‘Third Dimension’: Yearning for freedom meets message-free expression

Orient Gallery in Abdoun  “The Third Dimension.”
Mohammad Nasrallah and Bader Mahasneh’s artworks exhibited in Orient Gallery in Abdoun under the title of “The Third Dimension.” (Photo: Tamara Abdin/Jordan News)
AMMAN — Inspired by life, freedom, and nature, Mohammad Nasrallah and Bader Mahasneh’s artworks are being exhibited in Orient Gallery in Abdoun under the title of “The Third Dimension.”اضافة اعلان

Nasrallah’s paintings employ a modern take on surrealism in a manifestation of the humanitarian need for liberty. The artist finds it hard to explain his art and, thus, delegates the role to the audience to view it from their own lens.

The artist, who often resorts to an expressionistic style, presented a collection that is consistent yet different.

As he draws inspiration from his background and upbringing, the paintings reflect a Middle Eastern touch, with desert-like aesthetics, sandy hues, and wooden textures. This is incorporated with other elements of nature with blue and green colors for sea and grass.

His paintings are mostly centered on female figures and supported by birds and animals, bare trees, full moons, and mountains in the distance. Nasrallah’s sharp brush strokes show his creativity and bring forth a sense of abruptness with shapes that seem almost decapitated.

The use of distance, colors, and shadows creates the illusion of an alternate dimension in his paintings. With an interesting scaling of size and a sharp contrast between the shapes and the background, Nasrallah revisits abstraction and symbolism.

According to a statement published by Orient Gallery, “Nasrallah presents a collection of living emblems that soar with a yearning for life and the search for the meaning of beauty and love, collectively realizing dreams.”

The artist therefore envisions beauty and freedom in his art, “two values without which a human cannot exist,” as he “carries on his search for truths about himself and the world.”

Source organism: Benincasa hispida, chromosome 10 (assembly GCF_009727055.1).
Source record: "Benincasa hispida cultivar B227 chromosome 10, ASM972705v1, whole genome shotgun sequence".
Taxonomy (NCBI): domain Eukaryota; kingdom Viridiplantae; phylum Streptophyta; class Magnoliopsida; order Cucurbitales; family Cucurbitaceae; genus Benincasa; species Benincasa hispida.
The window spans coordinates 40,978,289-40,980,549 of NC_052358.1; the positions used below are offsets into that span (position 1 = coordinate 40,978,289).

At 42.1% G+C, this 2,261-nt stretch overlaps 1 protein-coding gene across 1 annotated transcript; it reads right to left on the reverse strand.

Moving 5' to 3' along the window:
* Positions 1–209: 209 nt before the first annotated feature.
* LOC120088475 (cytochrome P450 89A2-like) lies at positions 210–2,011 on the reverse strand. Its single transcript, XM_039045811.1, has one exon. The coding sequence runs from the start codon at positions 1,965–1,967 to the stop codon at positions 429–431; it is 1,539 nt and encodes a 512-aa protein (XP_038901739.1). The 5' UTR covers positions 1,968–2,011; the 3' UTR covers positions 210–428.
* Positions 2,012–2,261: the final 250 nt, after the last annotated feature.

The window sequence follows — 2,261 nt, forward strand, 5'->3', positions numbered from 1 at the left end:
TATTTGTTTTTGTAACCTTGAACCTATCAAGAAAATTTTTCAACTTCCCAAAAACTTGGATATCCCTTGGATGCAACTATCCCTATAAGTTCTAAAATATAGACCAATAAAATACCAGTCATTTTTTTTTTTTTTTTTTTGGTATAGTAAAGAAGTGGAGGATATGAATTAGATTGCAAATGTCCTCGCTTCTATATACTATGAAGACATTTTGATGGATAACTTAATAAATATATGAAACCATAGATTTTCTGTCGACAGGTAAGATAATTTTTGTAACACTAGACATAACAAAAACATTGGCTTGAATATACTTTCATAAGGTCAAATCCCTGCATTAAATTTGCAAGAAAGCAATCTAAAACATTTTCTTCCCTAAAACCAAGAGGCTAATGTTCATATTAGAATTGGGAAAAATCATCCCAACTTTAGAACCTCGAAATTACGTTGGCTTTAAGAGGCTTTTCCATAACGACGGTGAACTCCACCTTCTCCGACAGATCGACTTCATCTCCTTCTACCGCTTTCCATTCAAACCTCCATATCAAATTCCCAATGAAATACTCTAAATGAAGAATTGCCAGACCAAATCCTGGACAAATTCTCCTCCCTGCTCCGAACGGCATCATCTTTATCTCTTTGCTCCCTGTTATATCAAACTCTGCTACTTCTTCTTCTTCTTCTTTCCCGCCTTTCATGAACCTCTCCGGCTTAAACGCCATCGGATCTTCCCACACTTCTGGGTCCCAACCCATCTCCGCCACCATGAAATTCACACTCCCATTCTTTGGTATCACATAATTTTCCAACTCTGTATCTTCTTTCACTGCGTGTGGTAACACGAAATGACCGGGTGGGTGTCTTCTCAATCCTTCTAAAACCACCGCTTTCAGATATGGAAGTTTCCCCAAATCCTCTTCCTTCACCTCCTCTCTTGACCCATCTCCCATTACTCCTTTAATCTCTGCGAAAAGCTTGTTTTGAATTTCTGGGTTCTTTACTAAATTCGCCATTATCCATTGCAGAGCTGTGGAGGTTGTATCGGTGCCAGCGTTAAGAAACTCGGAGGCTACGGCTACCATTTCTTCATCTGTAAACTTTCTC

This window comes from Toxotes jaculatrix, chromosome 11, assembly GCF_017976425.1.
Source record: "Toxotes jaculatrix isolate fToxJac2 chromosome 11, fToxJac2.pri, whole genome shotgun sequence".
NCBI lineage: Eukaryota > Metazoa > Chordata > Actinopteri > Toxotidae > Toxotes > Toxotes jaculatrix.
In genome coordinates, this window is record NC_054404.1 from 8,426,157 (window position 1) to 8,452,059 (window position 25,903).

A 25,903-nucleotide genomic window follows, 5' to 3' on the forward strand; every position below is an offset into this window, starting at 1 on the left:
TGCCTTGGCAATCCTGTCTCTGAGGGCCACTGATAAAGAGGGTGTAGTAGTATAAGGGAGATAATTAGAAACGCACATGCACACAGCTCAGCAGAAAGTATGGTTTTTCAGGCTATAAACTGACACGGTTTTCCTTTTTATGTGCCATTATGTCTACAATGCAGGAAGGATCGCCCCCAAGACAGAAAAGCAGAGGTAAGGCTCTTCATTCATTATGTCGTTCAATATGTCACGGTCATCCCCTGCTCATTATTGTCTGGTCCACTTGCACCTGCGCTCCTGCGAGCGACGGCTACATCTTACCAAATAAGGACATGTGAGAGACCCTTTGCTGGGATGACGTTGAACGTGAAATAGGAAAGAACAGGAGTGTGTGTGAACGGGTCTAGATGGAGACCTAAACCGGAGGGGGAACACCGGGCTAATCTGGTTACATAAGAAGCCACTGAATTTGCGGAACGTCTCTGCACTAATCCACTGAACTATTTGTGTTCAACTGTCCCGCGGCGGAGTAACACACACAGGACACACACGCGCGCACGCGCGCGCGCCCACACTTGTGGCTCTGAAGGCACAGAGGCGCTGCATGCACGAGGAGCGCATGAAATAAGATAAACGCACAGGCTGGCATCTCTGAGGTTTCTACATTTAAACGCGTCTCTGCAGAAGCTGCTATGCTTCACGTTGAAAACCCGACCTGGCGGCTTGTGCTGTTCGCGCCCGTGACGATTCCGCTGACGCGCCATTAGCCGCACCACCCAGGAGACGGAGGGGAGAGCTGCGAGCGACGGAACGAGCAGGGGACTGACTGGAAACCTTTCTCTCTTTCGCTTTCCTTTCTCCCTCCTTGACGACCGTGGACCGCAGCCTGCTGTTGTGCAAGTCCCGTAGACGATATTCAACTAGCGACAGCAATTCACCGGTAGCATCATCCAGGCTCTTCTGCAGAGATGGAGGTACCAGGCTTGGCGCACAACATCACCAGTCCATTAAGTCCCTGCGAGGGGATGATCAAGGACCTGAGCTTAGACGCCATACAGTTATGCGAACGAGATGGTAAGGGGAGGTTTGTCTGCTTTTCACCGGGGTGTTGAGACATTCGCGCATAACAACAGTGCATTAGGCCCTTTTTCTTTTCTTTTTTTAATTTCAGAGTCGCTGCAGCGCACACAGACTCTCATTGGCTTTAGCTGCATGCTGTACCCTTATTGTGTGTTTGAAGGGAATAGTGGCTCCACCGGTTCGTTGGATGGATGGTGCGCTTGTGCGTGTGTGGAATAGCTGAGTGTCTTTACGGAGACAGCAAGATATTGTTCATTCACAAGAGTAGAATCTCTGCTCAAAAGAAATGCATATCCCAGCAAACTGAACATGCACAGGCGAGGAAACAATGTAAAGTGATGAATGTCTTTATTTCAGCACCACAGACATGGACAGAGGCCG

As for Mahasneh, his creative process is rooted in a constant cycle of work inspiring work. The artist told Jordan News that he focuses on visuals and aesthetics that reflect events happening around the world.

“Simply put, I synthesize raw materials,” he said.

His sculptures draw inspiration from nature while disfiguring typical forms and deconstructing body shapes. He uses neutral earthy colors in addition to some blue stones and white marble. Tiny sculptures that blur the lines between animal and human filled the shelf of the gallery as well.

Other artworks showcased ears, feet, and bare-chested figures with interesting silhouettes. The sculptures, some standing up while others bowing down, stood on pedestals and in shelters, reflecting primitive images.

Mahasneh prioritizes shape and form in his art over language and information. According to him, the message or the statement behind the artwork is of the least significance.

“I try to remove myself from my art. The shapes I make are an event that draws a reaction from the audience. The message relies on them and their understanding,” he said. “But when people project themselves onto the work, I consider that an offense. It does my art an injustice, in a way.”

The thought process, the artist explains, must follow the artistic process, and not precede it. As he visually narrates an event, the rest of the work falls on the audience.

The art exhibition will continue until June 24, open to the public from 10am until 7pm, with the exception of Fridays.

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